Cattery building would harm openness of green belt

A timber finish hexagonal parasol building to house a cattery in the West Midlands green belt has been dismissed along with an associated petting zoo due to the harm to the openness of green belt that would be caused.

The intention was that the building would also provide training classrooms for college students. An inspector found that although there was little information about management practices, the proposal would bring a number of benefits. It would encourage economic activity associated with the cattery business and the new facilities would benefit the community. The appellant advised that the purpose of the building was to promote the importance of conservation of wildlife in the local community, encourage outdoor recreational activities and provide appropriate facilities for outdoor pursuits. The facility would also be used by staff and students of a specialist college which was a training establishment for young adults with severe learning difficulties and/or autism. The proposal was supported by the director of the college who advised that in being so close to the college, the proposed cattery along with the pets’ corner, would be heaven sent for some of the students who would love to be involved in a supervised programme of work experience in caring for small animals.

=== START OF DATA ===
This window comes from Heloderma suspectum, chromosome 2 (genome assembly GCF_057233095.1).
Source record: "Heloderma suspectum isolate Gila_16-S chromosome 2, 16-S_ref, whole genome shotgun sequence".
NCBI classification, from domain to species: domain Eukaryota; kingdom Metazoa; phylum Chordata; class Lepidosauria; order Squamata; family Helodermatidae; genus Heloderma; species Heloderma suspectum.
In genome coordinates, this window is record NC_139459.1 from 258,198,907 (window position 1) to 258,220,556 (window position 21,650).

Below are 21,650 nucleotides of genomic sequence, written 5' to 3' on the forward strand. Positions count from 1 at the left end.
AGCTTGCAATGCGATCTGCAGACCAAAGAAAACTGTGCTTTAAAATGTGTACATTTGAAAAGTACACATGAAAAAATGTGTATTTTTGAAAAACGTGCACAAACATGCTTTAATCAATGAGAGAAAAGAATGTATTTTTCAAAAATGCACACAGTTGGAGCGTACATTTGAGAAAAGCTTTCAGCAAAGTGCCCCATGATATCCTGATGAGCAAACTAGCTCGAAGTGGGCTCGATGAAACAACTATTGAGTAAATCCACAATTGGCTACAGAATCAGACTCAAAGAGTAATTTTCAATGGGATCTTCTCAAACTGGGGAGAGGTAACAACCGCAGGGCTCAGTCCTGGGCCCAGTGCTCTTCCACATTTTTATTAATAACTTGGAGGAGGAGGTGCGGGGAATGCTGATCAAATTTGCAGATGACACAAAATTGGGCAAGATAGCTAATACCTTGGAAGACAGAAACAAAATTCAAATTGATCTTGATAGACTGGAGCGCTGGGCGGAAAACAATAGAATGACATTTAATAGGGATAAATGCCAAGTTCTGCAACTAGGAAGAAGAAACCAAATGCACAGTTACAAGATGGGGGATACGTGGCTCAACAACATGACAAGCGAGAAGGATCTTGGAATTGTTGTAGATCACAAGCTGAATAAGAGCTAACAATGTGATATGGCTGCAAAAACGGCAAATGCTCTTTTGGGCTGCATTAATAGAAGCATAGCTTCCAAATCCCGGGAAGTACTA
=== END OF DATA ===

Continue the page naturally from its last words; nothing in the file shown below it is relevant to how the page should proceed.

The building, however, would represent inappropriate development in the green belt and it would reduce openness. Despite the particular circumstances relating to the students of the college it was concluded that very special circumstances did not exist in this case.

Inspector: Peter Eggleton; Written representations

Have you registered with us yet?

Register now to enjoy more articles and free email bulletins

Sign up now
Already registered?
Sign in

Join the conversation with PlanningResource on social media

Follow Us:
Planning Jobs